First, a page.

Mother Earth's Children and Butterfly Babies follow in 1914, Mother Earth's children featuring children as vegetables - or vegetables as children, whichever way you want to look at it.....

You've got to love the quirkiness of this comic banana, certainly brings a smile to my face!

Butterfly babies is a lovely book and I have to say the most expensive book I have ever bought to get the pictures for our Elizabeth Gordon's Flower Children Series DVD!  It came from the States and is a book that I treasure.  How cute is this...

I love these chubby children with their gorgeous butterfly wings!

The last of the series is 'Wild Flower Children', this time illustrated by Janet Laura Scott whose style is a little different from her predecessor but still just as lovely.

If you want to see more of these lovely, quirky illustrations, click on the link now to see details of the more than 400 illustrations from this series.  You can use these images for any purpose, even commercial use, so take a look today.  Elizabeth Gordon's Flower Children Series.

Sunday, 17 April 2016

Cats & Dogs DVD - now over 700 images to use for anything!

I've recently set myself the task of revamping all of our public domain discs by adding new pictures and making the discs a bit prettier.  I think progress will be slow as we now have 65 or so public domain titles but it will be worth it in the end!

Cats & Dogs is the first to get the treatment as this has always been one of our best-sellers and it's been a pleasure looking for new pictures to add.

This forlorn little fellow is by Randolph Caldecott, one of the original pictures from the disc. Cute isn't he!

Not all of our cats and dogs are quite as sad as this one - this happier pairing is by Hugo von Hofsten, who also illustrated one of the many Alice in Wonderland early editions.

There are now pictures on the disc from as early as 1850 right through to the 1920s and beyond so there's plenty for all tastes.  This hand-coloured engraving is by Harrison Weir from A Treasury of Pleasure books (1850).  What a gorgeous, scruffy little mite he is!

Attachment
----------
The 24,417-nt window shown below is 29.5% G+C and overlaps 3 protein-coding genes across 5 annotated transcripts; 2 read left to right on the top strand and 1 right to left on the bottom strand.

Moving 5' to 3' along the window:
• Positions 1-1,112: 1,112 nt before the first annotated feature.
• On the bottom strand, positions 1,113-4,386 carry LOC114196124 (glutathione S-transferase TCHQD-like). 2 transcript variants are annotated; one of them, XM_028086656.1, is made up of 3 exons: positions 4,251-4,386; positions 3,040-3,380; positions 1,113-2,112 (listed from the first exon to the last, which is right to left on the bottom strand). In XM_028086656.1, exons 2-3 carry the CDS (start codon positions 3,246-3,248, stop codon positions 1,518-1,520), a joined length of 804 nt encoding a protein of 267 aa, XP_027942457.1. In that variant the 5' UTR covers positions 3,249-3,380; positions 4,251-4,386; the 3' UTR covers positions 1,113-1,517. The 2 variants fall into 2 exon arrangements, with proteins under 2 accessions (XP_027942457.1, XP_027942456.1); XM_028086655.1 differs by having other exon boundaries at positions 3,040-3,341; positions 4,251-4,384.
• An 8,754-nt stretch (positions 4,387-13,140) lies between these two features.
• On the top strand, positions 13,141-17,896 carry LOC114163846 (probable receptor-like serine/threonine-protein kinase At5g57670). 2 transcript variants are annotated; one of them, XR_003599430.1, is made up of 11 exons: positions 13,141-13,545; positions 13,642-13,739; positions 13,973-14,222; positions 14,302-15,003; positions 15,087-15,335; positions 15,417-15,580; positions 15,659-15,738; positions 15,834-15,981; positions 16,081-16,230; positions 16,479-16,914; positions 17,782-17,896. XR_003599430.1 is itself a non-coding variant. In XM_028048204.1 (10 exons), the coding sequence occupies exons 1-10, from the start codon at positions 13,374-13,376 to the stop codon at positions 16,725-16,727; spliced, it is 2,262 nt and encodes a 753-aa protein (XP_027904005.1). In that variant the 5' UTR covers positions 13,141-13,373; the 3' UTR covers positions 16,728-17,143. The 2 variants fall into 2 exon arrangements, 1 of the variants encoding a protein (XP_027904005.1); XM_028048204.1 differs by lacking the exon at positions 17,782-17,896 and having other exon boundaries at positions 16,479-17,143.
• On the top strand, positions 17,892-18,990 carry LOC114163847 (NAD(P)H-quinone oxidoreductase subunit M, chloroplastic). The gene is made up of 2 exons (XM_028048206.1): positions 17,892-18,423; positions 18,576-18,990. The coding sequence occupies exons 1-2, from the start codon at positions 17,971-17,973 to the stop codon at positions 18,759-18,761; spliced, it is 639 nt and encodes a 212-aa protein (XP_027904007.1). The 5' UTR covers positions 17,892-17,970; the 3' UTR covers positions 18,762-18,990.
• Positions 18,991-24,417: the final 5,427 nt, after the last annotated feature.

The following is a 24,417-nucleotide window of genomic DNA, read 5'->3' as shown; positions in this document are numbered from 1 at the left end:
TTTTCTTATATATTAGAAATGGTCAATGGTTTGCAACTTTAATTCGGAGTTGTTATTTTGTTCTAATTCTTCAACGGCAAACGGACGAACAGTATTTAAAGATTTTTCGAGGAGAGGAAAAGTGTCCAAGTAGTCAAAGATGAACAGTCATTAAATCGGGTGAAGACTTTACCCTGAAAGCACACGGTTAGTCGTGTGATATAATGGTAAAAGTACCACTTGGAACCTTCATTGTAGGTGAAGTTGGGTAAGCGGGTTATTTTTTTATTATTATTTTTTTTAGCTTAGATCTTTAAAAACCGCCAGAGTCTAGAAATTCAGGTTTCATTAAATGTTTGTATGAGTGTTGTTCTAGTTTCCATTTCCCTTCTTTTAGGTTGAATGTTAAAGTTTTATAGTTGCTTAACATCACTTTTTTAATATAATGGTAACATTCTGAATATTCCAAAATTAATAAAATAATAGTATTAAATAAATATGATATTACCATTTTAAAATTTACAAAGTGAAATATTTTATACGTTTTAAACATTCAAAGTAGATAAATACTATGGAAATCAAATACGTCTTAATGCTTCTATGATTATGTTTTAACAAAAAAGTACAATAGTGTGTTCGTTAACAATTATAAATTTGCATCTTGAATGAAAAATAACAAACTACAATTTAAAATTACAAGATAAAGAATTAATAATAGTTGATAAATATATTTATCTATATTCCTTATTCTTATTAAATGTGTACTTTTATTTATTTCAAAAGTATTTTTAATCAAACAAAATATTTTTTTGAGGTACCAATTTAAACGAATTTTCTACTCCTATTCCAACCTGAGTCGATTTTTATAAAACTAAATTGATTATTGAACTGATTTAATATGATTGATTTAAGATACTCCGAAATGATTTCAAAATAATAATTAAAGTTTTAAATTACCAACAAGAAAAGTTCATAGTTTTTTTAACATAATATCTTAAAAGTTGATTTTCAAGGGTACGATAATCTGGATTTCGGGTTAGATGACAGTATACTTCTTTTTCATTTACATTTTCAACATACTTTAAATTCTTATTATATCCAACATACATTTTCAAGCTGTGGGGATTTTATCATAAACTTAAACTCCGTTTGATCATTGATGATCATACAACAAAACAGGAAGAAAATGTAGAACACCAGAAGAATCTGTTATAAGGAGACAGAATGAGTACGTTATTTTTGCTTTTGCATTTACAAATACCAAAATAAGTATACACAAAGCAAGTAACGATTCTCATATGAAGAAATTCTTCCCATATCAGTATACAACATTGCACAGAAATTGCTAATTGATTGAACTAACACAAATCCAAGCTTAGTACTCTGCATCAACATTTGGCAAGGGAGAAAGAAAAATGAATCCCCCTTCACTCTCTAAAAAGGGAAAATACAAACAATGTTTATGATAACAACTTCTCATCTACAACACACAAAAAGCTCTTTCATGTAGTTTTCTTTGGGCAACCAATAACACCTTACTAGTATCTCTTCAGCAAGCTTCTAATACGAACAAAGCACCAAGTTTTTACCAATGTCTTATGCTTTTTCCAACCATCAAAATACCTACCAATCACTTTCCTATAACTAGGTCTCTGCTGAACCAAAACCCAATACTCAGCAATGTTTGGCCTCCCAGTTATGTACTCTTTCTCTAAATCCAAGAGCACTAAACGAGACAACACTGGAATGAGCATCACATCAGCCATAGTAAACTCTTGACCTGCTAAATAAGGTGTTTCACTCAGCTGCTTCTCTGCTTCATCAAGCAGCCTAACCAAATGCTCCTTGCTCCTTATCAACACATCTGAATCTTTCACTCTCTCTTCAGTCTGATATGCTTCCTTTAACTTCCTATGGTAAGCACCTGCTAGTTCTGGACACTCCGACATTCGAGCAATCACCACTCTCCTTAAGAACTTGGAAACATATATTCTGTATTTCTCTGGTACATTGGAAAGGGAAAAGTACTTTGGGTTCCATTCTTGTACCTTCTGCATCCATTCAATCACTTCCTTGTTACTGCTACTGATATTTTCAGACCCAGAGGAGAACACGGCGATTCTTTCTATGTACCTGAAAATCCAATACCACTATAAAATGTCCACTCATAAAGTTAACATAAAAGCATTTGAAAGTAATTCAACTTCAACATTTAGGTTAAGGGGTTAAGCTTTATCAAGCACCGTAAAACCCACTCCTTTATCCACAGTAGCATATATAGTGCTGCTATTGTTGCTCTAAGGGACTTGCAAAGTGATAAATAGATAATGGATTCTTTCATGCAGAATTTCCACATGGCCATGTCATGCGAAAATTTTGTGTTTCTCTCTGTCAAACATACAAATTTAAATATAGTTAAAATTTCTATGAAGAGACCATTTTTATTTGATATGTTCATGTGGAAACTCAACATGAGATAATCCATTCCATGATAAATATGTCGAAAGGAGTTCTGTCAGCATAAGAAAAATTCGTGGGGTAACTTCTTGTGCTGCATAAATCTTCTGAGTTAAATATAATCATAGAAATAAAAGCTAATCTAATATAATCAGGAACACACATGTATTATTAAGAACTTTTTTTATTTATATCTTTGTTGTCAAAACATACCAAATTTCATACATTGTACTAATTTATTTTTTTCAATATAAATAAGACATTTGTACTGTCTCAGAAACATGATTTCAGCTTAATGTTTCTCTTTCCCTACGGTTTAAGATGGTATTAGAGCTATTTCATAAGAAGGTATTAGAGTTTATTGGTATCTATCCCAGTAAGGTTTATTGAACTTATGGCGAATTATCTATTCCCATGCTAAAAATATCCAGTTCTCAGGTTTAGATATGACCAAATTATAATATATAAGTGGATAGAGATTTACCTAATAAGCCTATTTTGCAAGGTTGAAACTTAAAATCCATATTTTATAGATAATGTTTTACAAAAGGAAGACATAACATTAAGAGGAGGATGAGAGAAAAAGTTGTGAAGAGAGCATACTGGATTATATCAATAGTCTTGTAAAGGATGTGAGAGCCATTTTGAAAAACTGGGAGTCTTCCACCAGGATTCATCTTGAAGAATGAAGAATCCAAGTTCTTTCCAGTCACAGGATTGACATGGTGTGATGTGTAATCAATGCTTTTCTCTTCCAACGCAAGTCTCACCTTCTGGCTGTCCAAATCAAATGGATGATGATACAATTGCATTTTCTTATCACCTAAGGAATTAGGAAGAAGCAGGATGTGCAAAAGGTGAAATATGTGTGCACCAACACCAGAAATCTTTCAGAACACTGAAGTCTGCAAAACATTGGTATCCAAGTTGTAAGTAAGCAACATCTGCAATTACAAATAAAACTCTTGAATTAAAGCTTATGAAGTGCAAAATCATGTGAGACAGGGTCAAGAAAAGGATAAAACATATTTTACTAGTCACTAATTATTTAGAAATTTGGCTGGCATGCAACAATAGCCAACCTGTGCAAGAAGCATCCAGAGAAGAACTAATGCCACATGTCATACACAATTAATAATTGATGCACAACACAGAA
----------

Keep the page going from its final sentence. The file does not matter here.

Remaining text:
We do have cats too....

This one's by prolific animal artist Lilian Cheviot.  There are 15 lovely pictures by her on the DVD.  And talking of DVDs, this is how our revamped version looks now:-

You can see loads more pictures on the website and read about all the artists that feature on the disc so pop over now and take a look - Cats & Dogs public domain images.

Friday, 1 April 2016

World War I Images with FREE pictures

I love getting immersed in new public domain discs and this World War I disc has been no exception.

It's been a regret of mine that I never studied O-level (as was back then!) history as I know it's then that I would have learnt about the world wars, something I've longed to know more about.

Getting stuck into this one has certainly taught me a few things that I hope I can now retain!

This public domain disc features pictures from many aspects of the First World War from military personnel, recruitment posters, ships, planes, wartime pin-ups, sheet music covers through to war-time recipes.

As per usual, you can re-use and republish any of the pictures in any way you like as the copyright has now expired.  Your own use, commercial use or educational use - all are absolutely fine!

I love posters, especially posters with words - plenty of them here!  This one makes me smile:-

I love these plane images too:-

We've even included some fab war-time recipes:-

There's over 600 images on this DVD - I've loved every minute of compiling it so please swing by the website and have a good look - loads more pictures on there.  Remember, you can use them in any way you like so take a look now - World War I pictures

Friday, 13 November 2015


I've escaped from the norm with my latest public domain DVD - rather than book illustrations I've been immersed in photos, postcards, cigarette cards and a great deal of history to put together this Titanic collection.

This is a Titanic cigarette card (reduced size to that on the DVD).  I had to buy the whole set of 48 from Ebay to get this card! Both the front and back of the card are included on the DVD and there is also another Titanic card as well as one of its sister ship Olympic and of the Lusitania.

The Titanic story has been very much romanticised today, perhaps a great deal due to the most recent Leonardo diCaprio and Kate Winslet film, but also because the grandeur and opulence of the First Class areas of the steamer sit in stark contrast to the horror of the events of that night.

That hasn't been lost on me when putting together this collection, indeed my thoughts have been very sombre when the terrifying events have unfolded through the sorting of photos and when I have inevitably got lost in reading exactly what happened on the night of 14/15th April 1912.

I won't recount it all here as you can easily Google that one, but I have read some interesting things in my research that you may not know.